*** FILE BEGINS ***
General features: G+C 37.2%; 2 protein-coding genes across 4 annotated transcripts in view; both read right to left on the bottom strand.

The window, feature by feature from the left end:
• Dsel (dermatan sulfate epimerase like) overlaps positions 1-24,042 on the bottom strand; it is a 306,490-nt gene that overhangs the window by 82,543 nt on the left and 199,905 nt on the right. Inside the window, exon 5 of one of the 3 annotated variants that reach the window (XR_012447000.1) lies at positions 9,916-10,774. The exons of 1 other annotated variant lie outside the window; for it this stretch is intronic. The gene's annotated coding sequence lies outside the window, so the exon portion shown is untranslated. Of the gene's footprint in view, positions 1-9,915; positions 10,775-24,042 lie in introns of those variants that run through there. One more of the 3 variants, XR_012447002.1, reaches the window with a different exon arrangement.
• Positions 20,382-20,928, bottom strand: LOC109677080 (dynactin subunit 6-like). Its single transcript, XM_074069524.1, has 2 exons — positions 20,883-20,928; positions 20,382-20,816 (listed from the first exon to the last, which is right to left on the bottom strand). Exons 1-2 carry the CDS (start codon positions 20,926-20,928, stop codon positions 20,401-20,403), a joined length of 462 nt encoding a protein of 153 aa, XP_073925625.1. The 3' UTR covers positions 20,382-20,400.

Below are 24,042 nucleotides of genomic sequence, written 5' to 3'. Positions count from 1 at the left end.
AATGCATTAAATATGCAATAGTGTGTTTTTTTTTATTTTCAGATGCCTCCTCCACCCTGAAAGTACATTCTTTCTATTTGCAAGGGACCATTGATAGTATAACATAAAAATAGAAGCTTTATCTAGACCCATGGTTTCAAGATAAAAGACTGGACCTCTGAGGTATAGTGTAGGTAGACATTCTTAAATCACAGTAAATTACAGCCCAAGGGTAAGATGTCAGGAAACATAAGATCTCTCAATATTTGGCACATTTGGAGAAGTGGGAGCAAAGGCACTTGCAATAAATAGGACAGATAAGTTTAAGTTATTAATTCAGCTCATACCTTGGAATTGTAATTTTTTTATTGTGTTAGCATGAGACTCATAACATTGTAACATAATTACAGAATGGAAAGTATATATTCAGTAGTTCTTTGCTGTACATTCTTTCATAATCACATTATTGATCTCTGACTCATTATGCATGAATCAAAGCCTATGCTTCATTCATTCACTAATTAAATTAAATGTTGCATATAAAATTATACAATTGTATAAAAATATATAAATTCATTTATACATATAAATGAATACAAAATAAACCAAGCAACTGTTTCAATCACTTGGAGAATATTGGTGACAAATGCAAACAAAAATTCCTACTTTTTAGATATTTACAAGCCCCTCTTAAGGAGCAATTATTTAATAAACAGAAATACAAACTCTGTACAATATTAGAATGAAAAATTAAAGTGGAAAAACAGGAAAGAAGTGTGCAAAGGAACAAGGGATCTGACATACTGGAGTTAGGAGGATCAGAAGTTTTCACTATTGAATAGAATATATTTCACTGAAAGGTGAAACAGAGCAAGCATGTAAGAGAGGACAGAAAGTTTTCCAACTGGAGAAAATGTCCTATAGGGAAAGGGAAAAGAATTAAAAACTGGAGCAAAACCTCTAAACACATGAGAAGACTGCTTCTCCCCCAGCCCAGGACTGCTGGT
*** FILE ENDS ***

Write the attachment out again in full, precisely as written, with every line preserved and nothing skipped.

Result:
General features: G+C 37.2%; 2 protein-coding genes across 4 annotated transcripts in view; both read right to left on the bottom strand.

The window, feature by feature from the left end:
• Dsel (dermatan sulfate epimerase like) overlaps positions 1-24,042 on the bottom strand; it is a 306,490-nt gene that overhangs the window by 82,543 nt on the left and 199,905 nt on the right. Inside the window, exon 5 of one of the 3 annotated variants that reach the window (XR_012447000.1) lies at positions 9,916-10,774. The exons of 1 other annotated variant lie outside the window; for it this stretch is intronic. The gene's annotated coding sequence lies outside the window, so the exon portion shown is untranslated. Of the gene's footprint in view, positions 1-9,915; positions 10,775-24,042 lie in introns of those variants that run through there. One more of the 3 variants, XR_012447002.1, reaches the window with a different exon arrangement.
• Positions 20,382-20,928, bottom strand: LOC109677080 (dynactin subunit 6-like). Its single transcript, XM_074069524.1, has 2 exons — positions 20,883-20,928; positions 20,382-20,816 (listed from the first exon to the last, which is right to left on the bottom strand). Exons 1-2 carry the CDS (start codon positions 20,926-20,928, stop codon positions 20,401-20,403), a joined length of 462 nt encoding a protein of 153 aa, XP_073925625.1. The 3' UTR covers positions 20,382-20,400.

Below are 24,042 nucleotides of genomic sequence, written 5' to 3'. Positions count from 1 at the left end.
AATGCATTAAATATGCAATAGTGTGTTTTTTTTTATTTTCAGATGCCTCCTCCACCCTGAAAGTACATTCTTTCTATTTGCAAGGGACCATTGATAGTATAACATAAAAATAGAAGCTTTATCTAGACCCATGGTTTCAAGATAAAAGACTGGACCTCTGAGGTATAGTGTAGGTAGACATTCTTAAATCACAGTAAATTACAGCCCAAGGGTAAGATGTCAGGAAACATAAGATCTCTCAATATTTGGCACATTTGGAGAAGTGGGAGCAAAGGCACTTGCAATAAATAGGACAGATAAGTTTAAGTTATTAATTCAGCTCATACCTTGGAATTGTAATTTTTTTATTGTGTTAGCATGAGACTCATAACATTGTAACATAATTACAGAATGGAAAGTATATATTCAGTAGTTCTTTGCTGTACATTCTTTCATAATCACATTATTGATCTCTGACTCATTATGCATGAATCAAAGCCTATGCTTCATTCATTCACTAATTAAATTAAATGTTGCATATAAAATTATACAATTGTATAAAAATATATAAATTCATTTATACATATAAATGAATACAAAATAAACCAAGCAACTGTTTCAATCACTTGGAGAATATTGGTGACAAATGCAAACAAAAATTCCTACTTTTTAGATATTTACAAGCCCCTCTTAAGGAGCAATTATTTAATAAACAGAAATACAAACTCTGTACAATATTAGAATGAAAAATTAAAGTGGAAAAACAGGAAAGAAGTGTGCAAAGGAACAAGGGATCTGACATACTGGAGTTAGGAGGATCAGAAGTTTTCACTATTGAATAGAATATATTTCACTGAAAGGTGAAACAGAGCAAGCATGTAAGAGAGGACAGAAAGTTTTCCAACTGGAGAAAATGTCCTATAGGGAAAGGGAAAAGAATTAAAAACTGGAGCAAAACCTCTAAACACATGAGAAGACTGCTTCTCCCCCAGCCCAGGACTGCTGGT